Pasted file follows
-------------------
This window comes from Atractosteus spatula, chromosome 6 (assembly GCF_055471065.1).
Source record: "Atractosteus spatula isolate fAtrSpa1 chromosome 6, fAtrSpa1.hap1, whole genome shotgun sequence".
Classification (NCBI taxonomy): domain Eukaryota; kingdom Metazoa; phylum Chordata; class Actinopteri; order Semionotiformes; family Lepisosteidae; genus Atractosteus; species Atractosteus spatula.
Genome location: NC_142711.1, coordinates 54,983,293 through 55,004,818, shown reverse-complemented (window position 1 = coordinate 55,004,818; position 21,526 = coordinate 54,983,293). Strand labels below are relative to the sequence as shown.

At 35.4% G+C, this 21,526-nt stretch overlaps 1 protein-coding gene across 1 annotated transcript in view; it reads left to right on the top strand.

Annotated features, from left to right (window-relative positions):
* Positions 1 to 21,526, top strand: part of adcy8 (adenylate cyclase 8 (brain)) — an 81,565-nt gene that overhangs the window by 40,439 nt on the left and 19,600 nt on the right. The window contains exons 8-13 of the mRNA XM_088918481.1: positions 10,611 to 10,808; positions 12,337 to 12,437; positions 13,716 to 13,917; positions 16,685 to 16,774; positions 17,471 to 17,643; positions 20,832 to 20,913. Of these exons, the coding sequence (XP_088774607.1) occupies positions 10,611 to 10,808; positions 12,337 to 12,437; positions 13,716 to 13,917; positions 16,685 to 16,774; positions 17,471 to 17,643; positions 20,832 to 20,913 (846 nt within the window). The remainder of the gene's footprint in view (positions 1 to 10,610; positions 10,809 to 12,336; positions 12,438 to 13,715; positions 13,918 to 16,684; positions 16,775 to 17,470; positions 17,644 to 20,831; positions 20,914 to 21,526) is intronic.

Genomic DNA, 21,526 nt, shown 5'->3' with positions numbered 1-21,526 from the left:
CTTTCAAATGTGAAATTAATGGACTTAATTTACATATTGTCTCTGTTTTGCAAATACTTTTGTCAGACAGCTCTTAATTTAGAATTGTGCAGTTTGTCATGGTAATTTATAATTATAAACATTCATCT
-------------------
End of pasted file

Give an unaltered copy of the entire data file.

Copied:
This window comes from Atractosteus spatula, chromosome 6 (assembly GCF_055471065.1).
Source record: "Atractosteus spatula isolate fAtrSpa1 chromosome 6, fAtrSpa1.hap1, whole genome shotgun sequence".
Classification (NCBI taxonomy): domain Eukaryota; kingdom Metazoa; phylum Chordata; class Actinopteri; order Semionotiformes; family Lepisosteidae; genus Atractosteus; species Atractosteus spatula.
Genome location: NC_142711.1, coordinates 54,983,293 through 55,004,818, shown reverse-complemented (window position 1 = coordinate 55,004,818; position 21,526 = coordinate 54,983,293). Strand labels below are relative to the sequence as shown.

At 35.4% G+C, this 21,526-nt stretch overlaps 1 protein-coding gene across 1 annotated transcript in view; it reads left to right on the top strand.

Annotated features, from left to right (window-relative positions):
* Positions 1 to 21,526, top strand: part of adcy8 (adenylate cyclase 8 (brain)) — an 81,565-nt gene that overhangs the window by 40,439 nt on the left and 19,600 nt on the right. The window contains exons 8-13 of the mRNA XM_088918481.1: positions 10,611 to 10,808; positions 12,337 to 12,437; positions 13,716 to 13,917; positions 16,685 to 16,774; positions 17,471 to 17,643; positions 20,832 to 20,913. Of these exons, the coding sequence (XP_088774607.1) occupies positions 10,611 to 10,808; positions 12,337 to 12,437; positions 13,716 to 13,917; positions 16,685 to 16,774; positions 17,471 to 17,643; positions 20,832 to 20,913 (846 nt within the window). The remainder of the gene's footprint in view (positions 1 to 10,610; positions 10,809 to 12,336; positions 12,438 to 13,715; positions 13,918 to 16,684; positions 16,775 to 17,470; positions 17,644 to 20,831; positions 20,914 to 21,526) is intronic.

Genomic DNA, 21,526 nt, shown 5'->3' with positions numbered 1-21,526 from the left:
CTTTCAAATGTGAAATTAATGGACTTAATTTACATATTGTCTCTGTTTTGCAAATACTTTTGTCAGACAGCTCTTAATTTAGAATTGTGCAGTTTGTCATGGTAATTTATAATTATAAACATTCATCT